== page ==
I think that to write young adult novels, you must remain young at heart. And although I've never personally met author Jim Devitt, he strikes me as the type of person who's kept in touch with his inner child allowing him to create stories that strike a natural chord with his target audience while appealing to an adult crowd, too. That takes talent and is an admirable quality to have! We've invited today's Writer Wednesday author on Thursday because we wanted to highlight his latest book, "So This is Christmas!" during the holidays, and give you an opportunity to purchase it for yourself or a loved one. Buy Jim Devitt's book here.
What is your name?
Describe your books/genre to our readers.
First, let me start by thanking you for having me on your blog. My debut novel, "The Card", is a young adult/teen novel that sits more in the mystery/thriller genre. "The Card" hit #1 in three different categories on the Kindle Bestseller list. My most recent novel, "So This is Christmas", released a couple of weeks ago is for young and old alike. If you are in need of a little Christmas spirit, you're sure to find it in this story of discovering the meaning of Christmas, in the most unlikeliest of places.
How and why did you become an author? Do you write full-time?
When first asked that question a while back, I had to think about it for bit. Then it dawned on me. I had actually started my writing career early in life. In fact, without knowing it at the time, my first published piece set me on course for my career today. Without taking too much time, let me explain. When I was in high school, I entered an essay contest on why I wanted to be a bat boy for the Major League Baseball team in Seattle, the Seattle Mariners. The bat boy is the kid who works on the field picking up bats between plays, runs balls to the umpire and anything else that might occur during a game. I decided to enter the contest to win four box seats to a game (the prize just for entering.) Well, the rest is history. I won the essay contest, received a $500 savings bond and earned the job to be a bat boy for the season. As it turned out, I didn’t write anything again for a couple of decades, but I did stay with the Seattle Mariners for eight years, working in the visiting clubhouse. This experience provided everything I needed to bring a behind-the-scenes experience to the reader in "The Card." I've completed the sequel, "The Scorecard", due out in February, that will bring even more adventures of Van Stone to life. I consider myself a full-time writer, just not always novels. I work with several companies and organizations, providing content for websites, social media platforms, press releases and advertisements. It's my hope that one day, I'll move into full-time writing for readers and not companies.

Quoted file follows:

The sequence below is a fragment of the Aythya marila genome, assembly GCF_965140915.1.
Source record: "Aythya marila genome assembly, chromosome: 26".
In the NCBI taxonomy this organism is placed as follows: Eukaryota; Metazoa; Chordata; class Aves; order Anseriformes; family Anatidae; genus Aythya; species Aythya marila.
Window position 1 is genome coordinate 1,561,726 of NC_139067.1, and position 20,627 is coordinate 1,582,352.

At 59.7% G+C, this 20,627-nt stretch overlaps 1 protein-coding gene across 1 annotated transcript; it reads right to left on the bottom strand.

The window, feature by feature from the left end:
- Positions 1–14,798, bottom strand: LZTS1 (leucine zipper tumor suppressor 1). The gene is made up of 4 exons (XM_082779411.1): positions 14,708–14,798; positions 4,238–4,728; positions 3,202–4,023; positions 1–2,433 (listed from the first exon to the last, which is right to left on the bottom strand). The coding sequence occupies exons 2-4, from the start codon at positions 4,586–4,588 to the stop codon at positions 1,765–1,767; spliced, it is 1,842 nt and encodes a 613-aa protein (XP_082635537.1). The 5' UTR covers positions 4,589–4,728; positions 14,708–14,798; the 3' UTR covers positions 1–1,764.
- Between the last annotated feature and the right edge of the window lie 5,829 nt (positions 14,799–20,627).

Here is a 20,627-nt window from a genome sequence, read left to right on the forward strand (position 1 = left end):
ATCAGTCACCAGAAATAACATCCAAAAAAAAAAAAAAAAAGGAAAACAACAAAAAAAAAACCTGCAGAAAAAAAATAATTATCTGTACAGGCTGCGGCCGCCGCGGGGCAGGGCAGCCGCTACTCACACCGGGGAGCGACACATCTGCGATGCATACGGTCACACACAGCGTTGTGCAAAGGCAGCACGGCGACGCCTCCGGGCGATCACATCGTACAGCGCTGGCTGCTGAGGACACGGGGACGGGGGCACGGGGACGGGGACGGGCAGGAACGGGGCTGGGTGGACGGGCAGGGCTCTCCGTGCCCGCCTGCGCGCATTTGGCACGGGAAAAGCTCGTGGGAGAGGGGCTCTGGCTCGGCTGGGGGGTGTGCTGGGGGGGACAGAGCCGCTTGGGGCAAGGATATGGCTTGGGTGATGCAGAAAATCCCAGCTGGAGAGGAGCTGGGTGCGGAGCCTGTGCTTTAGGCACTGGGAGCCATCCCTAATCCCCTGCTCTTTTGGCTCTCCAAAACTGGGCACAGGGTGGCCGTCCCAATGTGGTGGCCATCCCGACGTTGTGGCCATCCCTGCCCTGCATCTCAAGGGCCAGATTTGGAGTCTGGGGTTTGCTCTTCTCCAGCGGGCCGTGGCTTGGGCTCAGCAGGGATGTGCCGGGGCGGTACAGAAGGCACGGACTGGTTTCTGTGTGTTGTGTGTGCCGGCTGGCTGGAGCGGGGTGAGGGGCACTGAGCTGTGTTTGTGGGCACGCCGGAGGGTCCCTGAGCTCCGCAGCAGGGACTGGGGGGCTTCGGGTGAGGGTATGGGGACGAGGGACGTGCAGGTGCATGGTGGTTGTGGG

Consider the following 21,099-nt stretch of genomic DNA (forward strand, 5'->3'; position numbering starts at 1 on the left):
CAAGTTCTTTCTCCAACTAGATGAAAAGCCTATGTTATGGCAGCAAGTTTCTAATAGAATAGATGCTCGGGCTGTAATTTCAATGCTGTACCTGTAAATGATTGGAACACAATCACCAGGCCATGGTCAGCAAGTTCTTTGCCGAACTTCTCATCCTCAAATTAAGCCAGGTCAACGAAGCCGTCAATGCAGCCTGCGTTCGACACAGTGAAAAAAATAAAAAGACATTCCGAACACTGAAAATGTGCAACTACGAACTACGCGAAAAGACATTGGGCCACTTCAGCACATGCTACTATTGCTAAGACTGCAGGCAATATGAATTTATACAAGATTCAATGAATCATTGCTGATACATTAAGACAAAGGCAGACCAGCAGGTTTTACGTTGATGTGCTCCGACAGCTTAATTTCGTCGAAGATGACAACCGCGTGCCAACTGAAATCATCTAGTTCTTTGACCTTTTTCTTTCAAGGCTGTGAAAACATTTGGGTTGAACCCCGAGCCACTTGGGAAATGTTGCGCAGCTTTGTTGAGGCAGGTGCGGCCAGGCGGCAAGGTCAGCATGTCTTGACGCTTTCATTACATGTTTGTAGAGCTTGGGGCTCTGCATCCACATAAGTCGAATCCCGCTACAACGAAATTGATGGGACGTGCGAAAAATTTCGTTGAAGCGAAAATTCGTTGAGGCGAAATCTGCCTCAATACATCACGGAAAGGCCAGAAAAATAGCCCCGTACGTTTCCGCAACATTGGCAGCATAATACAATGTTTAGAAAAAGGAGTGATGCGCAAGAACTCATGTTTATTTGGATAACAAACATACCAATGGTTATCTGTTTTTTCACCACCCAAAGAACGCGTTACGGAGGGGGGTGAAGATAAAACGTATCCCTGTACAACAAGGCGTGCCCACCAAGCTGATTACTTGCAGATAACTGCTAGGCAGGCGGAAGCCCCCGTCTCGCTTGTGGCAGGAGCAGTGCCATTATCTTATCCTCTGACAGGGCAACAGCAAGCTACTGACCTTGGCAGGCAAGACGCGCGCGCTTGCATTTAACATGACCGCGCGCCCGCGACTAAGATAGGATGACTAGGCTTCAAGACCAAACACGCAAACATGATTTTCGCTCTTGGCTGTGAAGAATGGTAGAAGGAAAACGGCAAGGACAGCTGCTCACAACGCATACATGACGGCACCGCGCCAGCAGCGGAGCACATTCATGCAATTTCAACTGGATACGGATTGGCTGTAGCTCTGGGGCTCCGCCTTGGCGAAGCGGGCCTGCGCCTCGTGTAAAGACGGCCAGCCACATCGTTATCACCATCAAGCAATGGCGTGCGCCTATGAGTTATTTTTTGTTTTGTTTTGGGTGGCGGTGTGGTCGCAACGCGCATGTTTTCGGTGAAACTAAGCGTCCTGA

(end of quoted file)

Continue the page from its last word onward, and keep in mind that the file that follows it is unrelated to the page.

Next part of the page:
Your Kindle bestseller, "The Card: A Van Stone Novel" and your latest book, "So This is Christmas" are geared toward the young adult audience. What do you find most rewarding about writing for this age group?